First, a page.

carissa moore: another golden ride?

David Frickman
June 27, 2024

Carissa Moore was the first woman to ever win an Olympic gold medal in surfing. Three years later, it’s now time to defend her title.

Title defense
The Honolulu native won the inaugural women’s surfing competition at the 2020 Tokyo Olympic Games (which were postponed one year due to the pandemic). This month, she’ll head to the Paris Olympics with the goal of bringing home another gold.

While the majority of Olympic athletes will compete in and around Paris, the surfing competition will be held in Teahupoo, Tahiti, a semi-autonomous French territory about 10,000 miles away, and known to have some of the most challenging waves in the world.

“This is one of the most special waves in the whole world and this is a wave that really deserves time and respect,” Moore told Freesurf magazine. “The wave is both terrifying and amazing at the same time because when you see that wall of water building in front of you, even if it’s like three-or-four foot, it’s still really intimidating. But when you make that drop, that rush that you get and then seeing if you make it, with that uncertainty, dancing with that is just so beautiful. And when you come out, oh my gosh. It’s one of the best feelings in the world.”

A new chapter
Once the Paris Olympics are over, we may not see Moore compete for a while. She announced in January that she would take a break from competitive surfing after the Olympics. “I feel compelled to step away from the tour and see who we are outside the jersey,” she said in an Instagram post.

She’s only competed in two World Surf League events this year, including finishing fifth at the Shiseido Tahiti Pro in May on the same Tahitian waves where the Olympic competition will be held.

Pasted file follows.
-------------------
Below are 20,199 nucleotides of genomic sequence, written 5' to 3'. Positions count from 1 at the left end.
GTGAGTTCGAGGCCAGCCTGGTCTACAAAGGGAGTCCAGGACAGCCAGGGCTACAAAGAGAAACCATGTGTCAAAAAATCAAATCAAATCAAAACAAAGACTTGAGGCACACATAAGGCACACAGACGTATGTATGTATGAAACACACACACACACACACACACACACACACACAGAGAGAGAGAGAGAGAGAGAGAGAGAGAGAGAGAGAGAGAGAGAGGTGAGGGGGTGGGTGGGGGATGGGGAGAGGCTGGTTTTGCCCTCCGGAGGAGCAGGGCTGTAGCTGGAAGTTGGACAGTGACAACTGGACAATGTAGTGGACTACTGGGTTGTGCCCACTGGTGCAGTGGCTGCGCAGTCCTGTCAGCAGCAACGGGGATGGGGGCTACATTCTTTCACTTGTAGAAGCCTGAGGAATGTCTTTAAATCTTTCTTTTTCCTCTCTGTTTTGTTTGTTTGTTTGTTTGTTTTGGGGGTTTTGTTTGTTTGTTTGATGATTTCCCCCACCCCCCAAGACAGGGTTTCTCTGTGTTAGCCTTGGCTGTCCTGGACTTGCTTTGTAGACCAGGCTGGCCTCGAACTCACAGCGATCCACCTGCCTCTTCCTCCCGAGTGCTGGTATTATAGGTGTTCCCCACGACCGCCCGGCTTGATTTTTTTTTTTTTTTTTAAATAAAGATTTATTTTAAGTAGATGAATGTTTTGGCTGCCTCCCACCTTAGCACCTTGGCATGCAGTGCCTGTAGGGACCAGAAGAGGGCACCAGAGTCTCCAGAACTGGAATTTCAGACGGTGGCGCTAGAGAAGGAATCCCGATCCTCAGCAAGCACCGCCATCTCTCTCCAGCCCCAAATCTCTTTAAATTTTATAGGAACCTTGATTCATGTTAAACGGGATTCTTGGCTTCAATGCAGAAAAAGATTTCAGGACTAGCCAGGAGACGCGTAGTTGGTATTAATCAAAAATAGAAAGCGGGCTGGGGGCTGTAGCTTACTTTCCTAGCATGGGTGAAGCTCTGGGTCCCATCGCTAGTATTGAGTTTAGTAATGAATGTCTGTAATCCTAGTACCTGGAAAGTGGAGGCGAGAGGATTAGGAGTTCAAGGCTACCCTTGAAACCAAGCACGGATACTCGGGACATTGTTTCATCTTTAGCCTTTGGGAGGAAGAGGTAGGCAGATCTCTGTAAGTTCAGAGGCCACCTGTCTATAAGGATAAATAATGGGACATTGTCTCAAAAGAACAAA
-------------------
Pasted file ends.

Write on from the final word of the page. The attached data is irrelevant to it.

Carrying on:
“This is by no means the end,” she wrote. “I’d like to think of this instead as an evolution, the start of the next chapter, a new beginning.”

Life outside surfing
Even without competitive surfing, Moore will have plenty to keep her busy. The break will give her a chance to spend more time with her husband, Luke Untermann, and maybe start a family. She’ll also continue to oversee the Moore Aloha Charitable Foundation, which highlights surfing “to bring young women and girls together to encourage, uplift, and inspire each other.”

“It’s a safe space for young women to collaborate and get together,” says former professional surfer Megan Abubo, who often serves as a mentor for the foundation. “It’s all about fostering, mentoring, and educating young women on everything from positive body image to being a better steward of the ocean and the land.”

Another surfer returning to the Olympics is Haleiwa’s John John Florence. He missed out on a medal in Tokyo, but is peaking ahead of the Paris Games, winning the Surf City El Salvador Pro event in June.

The Olympic surfing competition starts July 27, with 24 women and 24 men taking part.


One-time professional surfer Megan Abubo has led a life that she hopes will be an inspiration to others. Read about her career journey that led from surfing to movies to empowering today’s young wahine, in the summer issue of Island Scene.

Need more surfing?
Check out these articles:

surfing safety with waikiki beach boysSurfing is synonymous with Hawaii culture. Learn about the history of the Waikiki Beach Boys and how groups continue to spread their mission of surf and aloha spirit today.

surf lessonsNatalie Iwamoto discovers her love for surfing! In this first-person essay, Iwamoto discusses sharing her passion with her daughter and the life lessons she's learned from being in the water.

wahine on the wavesIn Surfing Sisterhood Hawaii: Women Reclaiming the Waves, author Mindy Pennybacker examines how males dominated the industry and how wahine are making it clear they belong in the ocean.

Share this article

By commenting, you agree to Island Scene's Terms of Use.